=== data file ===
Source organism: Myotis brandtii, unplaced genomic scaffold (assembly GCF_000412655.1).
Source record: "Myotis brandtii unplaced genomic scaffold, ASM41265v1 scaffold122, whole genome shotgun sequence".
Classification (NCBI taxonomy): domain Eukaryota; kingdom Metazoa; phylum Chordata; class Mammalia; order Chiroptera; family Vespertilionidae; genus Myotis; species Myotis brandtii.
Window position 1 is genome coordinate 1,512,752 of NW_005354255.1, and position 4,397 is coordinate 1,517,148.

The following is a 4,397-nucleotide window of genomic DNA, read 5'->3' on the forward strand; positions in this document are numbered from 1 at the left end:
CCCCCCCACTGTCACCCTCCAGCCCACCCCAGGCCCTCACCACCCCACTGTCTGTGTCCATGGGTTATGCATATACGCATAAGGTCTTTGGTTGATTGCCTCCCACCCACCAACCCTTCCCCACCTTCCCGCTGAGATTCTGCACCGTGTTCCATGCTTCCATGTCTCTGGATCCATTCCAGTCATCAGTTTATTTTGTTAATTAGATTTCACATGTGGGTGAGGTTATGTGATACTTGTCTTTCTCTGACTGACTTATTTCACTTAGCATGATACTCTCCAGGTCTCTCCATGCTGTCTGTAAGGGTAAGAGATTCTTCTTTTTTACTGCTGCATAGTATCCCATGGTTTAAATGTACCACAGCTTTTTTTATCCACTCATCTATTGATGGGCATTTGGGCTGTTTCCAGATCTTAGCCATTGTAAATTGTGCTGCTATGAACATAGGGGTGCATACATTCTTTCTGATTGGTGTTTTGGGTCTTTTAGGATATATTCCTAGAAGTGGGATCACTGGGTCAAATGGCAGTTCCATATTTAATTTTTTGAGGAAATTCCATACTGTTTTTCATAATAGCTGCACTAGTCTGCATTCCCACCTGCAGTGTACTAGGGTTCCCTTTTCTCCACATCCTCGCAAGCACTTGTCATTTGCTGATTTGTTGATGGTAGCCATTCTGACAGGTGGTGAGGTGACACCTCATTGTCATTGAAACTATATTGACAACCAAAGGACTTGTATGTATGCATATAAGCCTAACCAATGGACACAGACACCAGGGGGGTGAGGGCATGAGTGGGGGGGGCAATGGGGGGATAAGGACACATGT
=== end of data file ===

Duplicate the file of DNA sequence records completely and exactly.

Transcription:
Source organism: Myotis brandtii, unplaced genomic scaffold (assembly GCF_000412655.1).
Source record: "Myotis brandtii unplaced genomic scaffold, ASM41265v1 scaffold122, whole genome shotgun sequence".
Classification (NCBI taxonomy): domain Eukaryota; kingdom Metazoa; phylum Chordata; class Mammalia; order Chiroptera; family Vespertilionidae; genus Myotis; species Myotis brandtii.
Window position 1 is genome coordinate 1,512,752 of NW_005354255.1, and position 4,397 is coordinate 1,517,148.

The following is a 4,397-nucleotide window of genomic DNA, read 5'->3' on the forward strand; positions in this document are numbered from 1 at the left end:
CCCCCCCACTGTCACCCTCCAGCCCACCCCAGGCCCTCACCACCCCACTGTCTGTGTCCATGGGTTATGCATATACGCATAAGGTCTTTGGTTGATTGCCTCCCACCCACCAACCCTTCCCCACCTTCCCGCTGAGATTCTGCACCGTGTTCCATGCTTCCATGTCTCTGGATCCATTCCAGTCATCAGTTTATTTTGTTAATTAGATTTCACATGTGGGTGAGGTTATGTGATACTTGTCTTTCTCTGACTGACTTATTTCACTTAGCATGATACTCTCCAGGTCTCTCCATGCTGTCTGTAAGGGTAAGAGATTCTTCTTTTTTACTGCTGCATAGTATCCCATGGTTTAAATGTACCACAGCTTTTTTTATCCACTCATCTATTGATGGGCATTTGGGCTGTTTCCAGATCTTAGCCATTGTAAATTGTGCTGCTATGAACATAGGGGTGCATACATTCTTTCTGATTGGTGTTTTGGGTCTTTTAGGATATATTCCTAGAAGTGGGATCACTGGGTCAAATGGCAGTTCCATATTTAATTTTTTGAGGAAATTCCATACTGTTTTTCATAATAGCTGCACTAGTCTGCATTCCCACCTGCAGTGTACTAGGGTTCCCTTTTCTCCACATCCTCGCAAGCACTTGTCATTTGCTGATTTGTTGATGGTAGCCATTCTGACAGGTGGTGAGGTGACACCTCATTGTCATTGAAACTATATTGACAACCAAAGGACTTGTATGTATGCATATAAGCCTAACCAATGGACACAGACACCAGGGGGGTGAGGGCATGAGTGGGGGGGGCAATGGGGGGATAAGGACACATGT